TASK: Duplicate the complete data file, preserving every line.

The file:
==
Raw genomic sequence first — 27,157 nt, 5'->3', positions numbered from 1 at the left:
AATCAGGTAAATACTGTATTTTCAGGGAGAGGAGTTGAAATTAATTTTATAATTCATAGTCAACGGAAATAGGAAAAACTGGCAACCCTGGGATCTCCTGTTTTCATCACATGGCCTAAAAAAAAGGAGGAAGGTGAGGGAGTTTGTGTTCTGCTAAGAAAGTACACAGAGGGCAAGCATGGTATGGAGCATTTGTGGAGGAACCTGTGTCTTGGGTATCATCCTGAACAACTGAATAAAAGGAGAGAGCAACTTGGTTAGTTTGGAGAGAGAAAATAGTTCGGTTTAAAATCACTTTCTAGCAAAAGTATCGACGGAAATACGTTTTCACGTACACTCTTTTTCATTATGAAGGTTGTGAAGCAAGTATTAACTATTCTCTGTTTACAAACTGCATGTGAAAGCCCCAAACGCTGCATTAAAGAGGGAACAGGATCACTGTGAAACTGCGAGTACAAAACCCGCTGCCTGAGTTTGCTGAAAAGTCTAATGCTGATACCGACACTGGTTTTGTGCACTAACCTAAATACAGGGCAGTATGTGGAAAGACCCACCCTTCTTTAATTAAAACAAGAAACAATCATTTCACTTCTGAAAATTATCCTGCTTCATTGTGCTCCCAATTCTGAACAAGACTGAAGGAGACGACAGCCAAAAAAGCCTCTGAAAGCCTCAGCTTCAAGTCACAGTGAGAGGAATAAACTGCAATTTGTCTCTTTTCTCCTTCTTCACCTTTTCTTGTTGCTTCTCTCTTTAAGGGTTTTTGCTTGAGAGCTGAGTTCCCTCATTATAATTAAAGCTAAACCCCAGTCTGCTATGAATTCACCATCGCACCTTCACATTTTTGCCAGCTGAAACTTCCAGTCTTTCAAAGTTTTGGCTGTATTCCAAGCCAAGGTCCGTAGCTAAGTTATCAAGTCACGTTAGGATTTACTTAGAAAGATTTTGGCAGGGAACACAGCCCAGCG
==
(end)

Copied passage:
Raw genomic sequence first — 27,157 nt, 5'->3', positions numbered from 1 at the left:
AATCAGGTAAATACTGTATTTTCAGGGAGAGGAGTTGAAATTAATTTTATAATTCATAGTCAACGGAAATAGGAAAAACTGGCAACCCTGGGATCTCCTGTTTTCATCACATGGCCTAAAAAAAAGGAGGAAGGTGAGGGAGTTTGTGTTCTGCTAAGAAAGTACACAGAGGGCAAGCATGGTATGGAGCATTTGTGGAGGAACCTGTGTCTTGGGTATCATCCTGAACAACTGAATAAAAGGAGAGAGCAACTTGGTTAGTTTGGAGAGAGAAAATAGTTCGGTTTAAAATCACTTTCTAGCAAAAGTATCGACGGAAATACGTTTTCACGTACACTCTTTTTCATTATGAAGGTTGTGAAGCAAGTATTAACTATTCTCTGTTTACAAACTGCATGTGAAAGCCCCAAACGCTGCATTAAAGAGGGAACAGGATCACTGTGAAACTGCGAGTACAAAACCCGCTGCCTGAGTTTGCTGAAAAGTCTAATGCTGATACCGACACTGGTTTTGTGCACTAACCTAAATACAGGGCAGTATGTGGAAAGACCCACCCTTCTTTAATTAAAACAAGAAACAATCATTTCACTTCTGAAAATTATCCTGCTTCATTGTGCTCCCAATTCTGAACAAGACTGAAGGAGACGACAGCCAAAAAAGCCTCTGAAAGCCTCAGCTTCAAGTCACAGTGAGAGGAATAAACTGCAATTTGTCTCTTTTCTCCTTCTTCACCTTTTCTTGTTGCTTCTCTCTTTAAGGGTTTTTGCTTGAGAGCTGAGTTCCCTCATTATAATTAAAGCTAAACCCCAGTCTGCTATGAATTCACCATCGCACCTTCACATTTTTGCCAGCTGAAACTTCCAGTCTTTCAAAGTTTTGGCTGTATTCCAAGCCAAGGTCCGTAGCTAAGTTATCAAGTCACGTTAGGATTTACTTAGAAAGATTTTGGCAGGGAACACAGCCCAGCG